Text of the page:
Why Is 100-Year-Old BCG Vaccine So Broadly Protective In Newborns? Study Finds Changes in Metabolite and Lipid Profiles, Providing Clues for Designing Future Vaccines for Newborns; BCG Vaccine Induces Changes in Cytokine Levels Characteristic of Innate Immune Response

The century-old Bacille Calmette-Guérin (BCG) vaccine against tuberculosis is one of the world’s oldest and most widely used vaccines, used to immunize 100 million newborns every year. Given in countries with endemic TB, this vaccine has surprisingly been found to protect newborns and young infants against multiple bacterial and viral infections unrelated to TB. There’s even some evidence that it can reduce severity of COVID-19. What’s special about BCG vaccine? How does it protect infants so broadly? It turns out little is known. To understand its mechanism of action, researchers at the Precision Vaccines Program at Boston Children’s Hospital partnered with the Expanded Program on Immunization Consortium (EPIC), an international team studying early life immunization, to collect and comprehensively profile blood samples from newborns immunized with BCG, using a powerful “big data” approach. Their study, published online May 3, 2022 in Cell Reports, found that the BCG vaccine induces specific changes in metabolites and lipids that correlate with innate immune system responses. The findings provide clues toward making other vaccines more effective in vulnerable populations with distinct immune systems, such as newborns. The open-access article is titled “Bacille Calmette-Guérin Vaccine Reprograms Human Neonatal Lipid Metabolism in Vivo and in Vitro.”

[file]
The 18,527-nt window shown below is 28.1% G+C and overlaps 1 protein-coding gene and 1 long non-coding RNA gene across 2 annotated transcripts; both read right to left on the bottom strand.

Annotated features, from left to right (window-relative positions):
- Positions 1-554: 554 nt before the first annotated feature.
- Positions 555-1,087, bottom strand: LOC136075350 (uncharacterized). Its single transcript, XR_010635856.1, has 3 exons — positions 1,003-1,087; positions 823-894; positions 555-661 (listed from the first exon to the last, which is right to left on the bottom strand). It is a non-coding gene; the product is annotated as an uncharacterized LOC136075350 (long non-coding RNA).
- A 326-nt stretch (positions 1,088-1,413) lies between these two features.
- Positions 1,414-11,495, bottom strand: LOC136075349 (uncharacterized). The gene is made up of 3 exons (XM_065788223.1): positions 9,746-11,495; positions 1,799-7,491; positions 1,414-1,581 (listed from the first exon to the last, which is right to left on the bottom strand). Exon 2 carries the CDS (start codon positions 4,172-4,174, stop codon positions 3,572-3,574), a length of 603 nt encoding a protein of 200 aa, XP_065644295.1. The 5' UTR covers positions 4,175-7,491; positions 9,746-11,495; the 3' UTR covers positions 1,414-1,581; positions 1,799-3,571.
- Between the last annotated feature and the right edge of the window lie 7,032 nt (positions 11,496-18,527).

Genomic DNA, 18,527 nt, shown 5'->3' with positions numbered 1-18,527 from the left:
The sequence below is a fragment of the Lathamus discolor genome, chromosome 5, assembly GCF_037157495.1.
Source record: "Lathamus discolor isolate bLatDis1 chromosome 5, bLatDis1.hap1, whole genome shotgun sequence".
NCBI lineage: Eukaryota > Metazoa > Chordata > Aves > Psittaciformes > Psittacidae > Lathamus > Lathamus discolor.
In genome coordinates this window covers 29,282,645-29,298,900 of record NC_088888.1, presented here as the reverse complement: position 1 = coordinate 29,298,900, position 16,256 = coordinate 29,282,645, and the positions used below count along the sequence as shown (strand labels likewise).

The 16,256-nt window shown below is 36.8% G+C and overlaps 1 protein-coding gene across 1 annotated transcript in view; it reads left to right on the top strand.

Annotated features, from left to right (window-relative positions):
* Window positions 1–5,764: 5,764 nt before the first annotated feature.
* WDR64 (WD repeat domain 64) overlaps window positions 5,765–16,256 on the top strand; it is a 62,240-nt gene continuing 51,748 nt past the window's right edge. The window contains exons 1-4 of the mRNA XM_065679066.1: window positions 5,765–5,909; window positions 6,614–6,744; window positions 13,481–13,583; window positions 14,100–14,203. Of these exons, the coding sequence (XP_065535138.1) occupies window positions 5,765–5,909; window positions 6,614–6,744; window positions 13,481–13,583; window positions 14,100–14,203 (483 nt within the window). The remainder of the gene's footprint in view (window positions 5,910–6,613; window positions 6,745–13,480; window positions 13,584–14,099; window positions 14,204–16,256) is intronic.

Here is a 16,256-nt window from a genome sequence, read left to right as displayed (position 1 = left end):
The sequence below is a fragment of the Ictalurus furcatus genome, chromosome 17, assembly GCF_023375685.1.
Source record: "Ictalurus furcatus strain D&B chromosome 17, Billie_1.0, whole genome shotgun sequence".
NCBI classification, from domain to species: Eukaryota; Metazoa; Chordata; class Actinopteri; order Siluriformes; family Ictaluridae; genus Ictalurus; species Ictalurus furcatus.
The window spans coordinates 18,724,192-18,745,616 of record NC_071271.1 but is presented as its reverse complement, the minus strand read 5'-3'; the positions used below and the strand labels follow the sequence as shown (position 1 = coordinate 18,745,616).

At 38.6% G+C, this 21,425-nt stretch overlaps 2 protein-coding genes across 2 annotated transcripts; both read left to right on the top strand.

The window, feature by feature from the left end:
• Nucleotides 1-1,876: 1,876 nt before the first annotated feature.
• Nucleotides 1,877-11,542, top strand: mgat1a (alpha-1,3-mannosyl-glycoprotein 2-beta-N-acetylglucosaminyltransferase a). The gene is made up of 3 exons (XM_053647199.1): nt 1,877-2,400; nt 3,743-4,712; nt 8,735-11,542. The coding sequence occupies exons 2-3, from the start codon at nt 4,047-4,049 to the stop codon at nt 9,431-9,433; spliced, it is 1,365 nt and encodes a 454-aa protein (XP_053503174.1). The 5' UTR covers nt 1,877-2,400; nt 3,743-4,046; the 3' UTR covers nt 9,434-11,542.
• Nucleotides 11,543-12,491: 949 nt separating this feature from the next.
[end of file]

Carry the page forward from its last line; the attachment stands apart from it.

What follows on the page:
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Precision Medicine World Conference (PMWC 2022) Will Take Place June 28-30 in Santa Clara, California; Special Awards Ceremony Will Be Held Evening Before Opening of Conference; Ten Topic Tracks in Conference, 400+ Speakers, 90+ Exhibitors

The world-renowned Precision Medicine World Conference 2022 (PMWC 2022) will be held in person June 28-30 in Santa Clara, California, the heart of Silicon Valley. PMWC 2022 will feature over 400 outstanding speakers and ten different tracks of focus across the full breath of precision medicine over three full days of sessions. There will also be more than 90 company exhibits. You may register to attend this superb conference here. On the Monday evening (June 27), before Tuesday’s conference opening, the PMWC will present its 2022 Luminary and Pioneer Awards to four outstanding scientists. This ceremony and award reception require an RSVP and a separate registration ticket. The reception will begin at 6 pm and will be followed by the awards ceremony at 7 pm. Both will take place at the meeting venue, the Santa Clara Convention Center. Further information on this ceremony can be obtained here. The agenda for the awards ceremony is here. See additional details here and here. Again, RSVP and separate registration are required for the Awards Ceremony. Send inquiries to team@pmwcintl.com to see if space is available for this special event.